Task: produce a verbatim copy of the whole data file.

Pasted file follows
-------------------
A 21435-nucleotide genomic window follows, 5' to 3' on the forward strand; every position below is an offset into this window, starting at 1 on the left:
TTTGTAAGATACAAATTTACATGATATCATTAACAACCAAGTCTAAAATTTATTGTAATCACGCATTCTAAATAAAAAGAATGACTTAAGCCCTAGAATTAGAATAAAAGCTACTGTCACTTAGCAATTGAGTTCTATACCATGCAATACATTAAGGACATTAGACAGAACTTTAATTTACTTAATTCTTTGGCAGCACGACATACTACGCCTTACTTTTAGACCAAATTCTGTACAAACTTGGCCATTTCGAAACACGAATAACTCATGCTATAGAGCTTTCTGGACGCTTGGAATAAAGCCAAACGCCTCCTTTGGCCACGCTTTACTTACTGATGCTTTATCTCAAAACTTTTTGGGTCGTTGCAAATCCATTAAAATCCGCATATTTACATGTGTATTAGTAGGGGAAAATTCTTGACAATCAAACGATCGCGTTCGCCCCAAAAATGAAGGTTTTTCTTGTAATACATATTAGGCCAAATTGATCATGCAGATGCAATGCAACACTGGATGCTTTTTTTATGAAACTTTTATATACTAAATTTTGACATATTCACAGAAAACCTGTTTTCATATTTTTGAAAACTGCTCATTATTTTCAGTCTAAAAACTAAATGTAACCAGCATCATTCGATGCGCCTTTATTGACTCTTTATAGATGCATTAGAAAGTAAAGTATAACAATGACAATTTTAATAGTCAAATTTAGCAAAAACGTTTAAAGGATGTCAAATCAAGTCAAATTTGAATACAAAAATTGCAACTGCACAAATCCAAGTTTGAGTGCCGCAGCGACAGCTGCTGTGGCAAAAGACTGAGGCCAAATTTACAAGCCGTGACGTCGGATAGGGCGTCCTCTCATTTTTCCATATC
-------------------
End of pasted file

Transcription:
A 21435-nucleotide genomic window follows, 5' to 3' on the forward strand; every position below is an offset into this window, starting at 1 on the left:
TTTGTAAGATACAAATTTACATGATATCATTAACAACCAAGTCTAAAATTTATTGTAATCACGCATTCTAAATAAAAAGAATGACTTAAGCCCTAGAATTAGAATAAAAGCTACTGTCACTTAGCAATTGAGTTCTATACCATGCAATACATTAAGGACATTAGACAGAACTTTAATTTACTTAATTCTTTGGCAGCACGACATACTACGCCTTACTTTTAGACCAAATTCTGTACAAACTTGGCCATTTCGAAACACGAATAACTCATGCTATAGAGCTTTCTGGACGCTTGGAATAAAGCCAAACGCCTCCTTTGGCCACGCTTTACTTACTGATGCTTTATCTCAAAACTTTTTGGGTCGTTGCAAATCCATTAAAATCCGCATATTTACATGTGTATTAGTAGGGGAAAATTCTTGACAATCAAACGATCGCGTTCGCCCCAAAAATGAAGGTTTTTCTTGTAATACATATTAGGCCAAATTGATCATGCAGATGCAATGCAACACTGGATGCTTTTTTTATGAAACTTTTATATACTAAATTTTGACATATTCACAGAAAACCTGTTTTCATATTTTTGAAAACTGCTCATTATTTTCAGTCTAAAAACTAAATGTAACCAGCATCATTCGATGCGCCTTTATTGACTCTTTATAGATGCATTAGAAAGTAAAGTATAACAATGACAATTTTAATAGTCAAATTTAGCAAAAACGTTTAAAGGATGTCAAATCAAGTCAAATTTGAATACAAAAATTGCAACTGCACAAATCCAAGTTTGAGTGCCGCAGCGACAGCTGCTGTGGCAAAAGACTGAGGCCAAATTTACAAGCCGTGACGTCGGATAGGGCGTCCTCTCATTTTTCCATATC